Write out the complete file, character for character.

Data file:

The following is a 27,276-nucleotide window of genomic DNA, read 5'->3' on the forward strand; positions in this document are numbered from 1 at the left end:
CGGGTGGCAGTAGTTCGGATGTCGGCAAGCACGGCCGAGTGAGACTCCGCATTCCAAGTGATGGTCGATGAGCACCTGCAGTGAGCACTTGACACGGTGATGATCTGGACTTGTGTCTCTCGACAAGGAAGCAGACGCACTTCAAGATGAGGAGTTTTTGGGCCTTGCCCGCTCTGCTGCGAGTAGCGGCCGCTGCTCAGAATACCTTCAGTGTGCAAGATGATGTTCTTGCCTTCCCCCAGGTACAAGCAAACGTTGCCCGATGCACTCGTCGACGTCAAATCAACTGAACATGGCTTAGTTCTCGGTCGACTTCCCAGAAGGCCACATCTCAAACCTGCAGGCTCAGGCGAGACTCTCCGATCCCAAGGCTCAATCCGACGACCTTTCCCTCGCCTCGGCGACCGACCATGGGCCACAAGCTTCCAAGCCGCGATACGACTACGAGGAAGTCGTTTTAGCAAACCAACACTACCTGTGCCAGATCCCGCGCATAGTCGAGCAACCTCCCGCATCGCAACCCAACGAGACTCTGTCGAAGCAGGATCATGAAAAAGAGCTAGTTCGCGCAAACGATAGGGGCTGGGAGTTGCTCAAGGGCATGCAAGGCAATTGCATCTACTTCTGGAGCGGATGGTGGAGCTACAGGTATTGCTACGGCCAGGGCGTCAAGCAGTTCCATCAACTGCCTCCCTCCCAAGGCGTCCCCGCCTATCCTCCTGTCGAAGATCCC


The following is a 27,276-nucleotide window of genomic DNA, read 5'->3' on the forward strand; positions in this document are numbered from 1 at the left end:
CGGGTGGCAGTAGTTCGGATGTCGGCAAGCACGGCCGAGTGAGACTCCGCATTCCAAGTGATGGTCGATGAGCACCTGCAGTGAGCACTTGACACGGTGATGATCTGGACTTGTGTCTCTCGACAAGGAAGCAGACGCACTTCAAGATGAGGAGTTTTTGGGCCTTGCCCGCTCTGCTGCGAGTAGCGGCCGCTGCTCAGAATACCTTCAGTGTGCAAGATGATGTTCTTGCCTTCCCCCAGGTACAAGCAAACGTTGCCCGATGCACTCGTCGACGTCAAATCAACTGAACATGGCTTAGTTCTCGGTCGACTTCCCAGAAGGCCACATCTCAAACCTGCAGGCTCAGGCGAGACTCTCCGATCCCAAGGCTCAATCCGACGACCTTTCCCTCGCCTCGGCGACCGACCATGGGCCACAAGCTTCCAAGCCGCGATACGACTACGAGGAAGTCGTTTTAGCAAACCAACACTACCTGTGCCAGATCCCGCGCATAGTCGAGCAACCTCCCGCATCGCAACCCAACGAGACTCTGTCGAAGCAGGATCATGAAAAAGAGCTAGTTCGCGCAAACGATAGGGGCTGGGAGTTGCTCAAGGGCATGCAAGGCAATTGCATCTACTTCTGGAGCGGATGGTGGAGCTACAGGTATTGCTACGGCCAGGGCGTCAAGCAGTTCCATCAACTGCCTCCCTCCCAAGGCGTCCCCGCCTATCCTCCTGTCGAAGATCCC